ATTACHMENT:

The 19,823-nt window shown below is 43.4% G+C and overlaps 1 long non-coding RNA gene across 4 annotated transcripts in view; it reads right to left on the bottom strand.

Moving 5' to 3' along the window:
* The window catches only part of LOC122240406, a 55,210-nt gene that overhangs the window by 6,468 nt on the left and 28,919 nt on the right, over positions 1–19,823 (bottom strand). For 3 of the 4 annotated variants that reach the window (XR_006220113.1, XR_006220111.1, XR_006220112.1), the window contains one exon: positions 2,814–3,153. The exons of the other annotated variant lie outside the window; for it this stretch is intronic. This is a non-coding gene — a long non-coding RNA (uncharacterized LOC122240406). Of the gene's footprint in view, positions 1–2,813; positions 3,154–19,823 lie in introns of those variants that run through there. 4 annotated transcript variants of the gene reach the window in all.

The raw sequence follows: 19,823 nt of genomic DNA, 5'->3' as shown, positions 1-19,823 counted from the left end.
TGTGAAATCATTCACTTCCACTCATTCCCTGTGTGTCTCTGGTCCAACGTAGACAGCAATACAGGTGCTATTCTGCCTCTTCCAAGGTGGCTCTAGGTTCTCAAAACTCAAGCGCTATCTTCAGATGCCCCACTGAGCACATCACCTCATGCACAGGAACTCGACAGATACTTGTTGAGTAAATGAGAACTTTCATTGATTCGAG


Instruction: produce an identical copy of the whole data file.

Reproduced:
The 19,823-nt window shown below is 43.4% G+C and overlaps 1 long non-coding RNA gene across 4 annotated transcripts in view; it reads right to left on the bottom strand.

Moving 5' to 3' along the window:
* The window catches only part of LOC122240406, a 55,210-nt gene that overhangs the window by 6,468 nt on the left and 28,919 nt on the right, over positions 1–19,823 (bottom strand). For 3 of the 4 annotated variants that reach the window (XR_006220113.1, XR_006220111.1, XR_006220112.1), the window contains one exon: positions 2,814–3,153. The exons of the other annotated variant lie outside the window; for it this stretch is intronic. This is a non-coding gene — a long non-coding RNA (uncharacterized LOC122240406). Of the gene's footprint in view, positions 1–2,813; positions 3,154–19,823 lie in introns of those variants that run through there. 4 annotated transcript variants of the gene reach the window in all.

The raw sequence follows: 19,823 nt of genomic DNA, 5'->3' as shown, positions 1-19,823 counted from the left end.
TGTGAAATCATTCACTTCCACTCATTCCCTGTGTGTCTCTGGTCCAACGTAGACAGCAATACAGGTGCTATTCTGCCTCTTCCAAGGTGGCTCTAGGTTCTCAAAACTCAAGCGCTATCTTCAGATGCCCCACTGAGCACATCACCTCATGCACAGGAACTCGACAGATACTTGTTGAGTAAATGAGAACTTTCATTGATTCGAG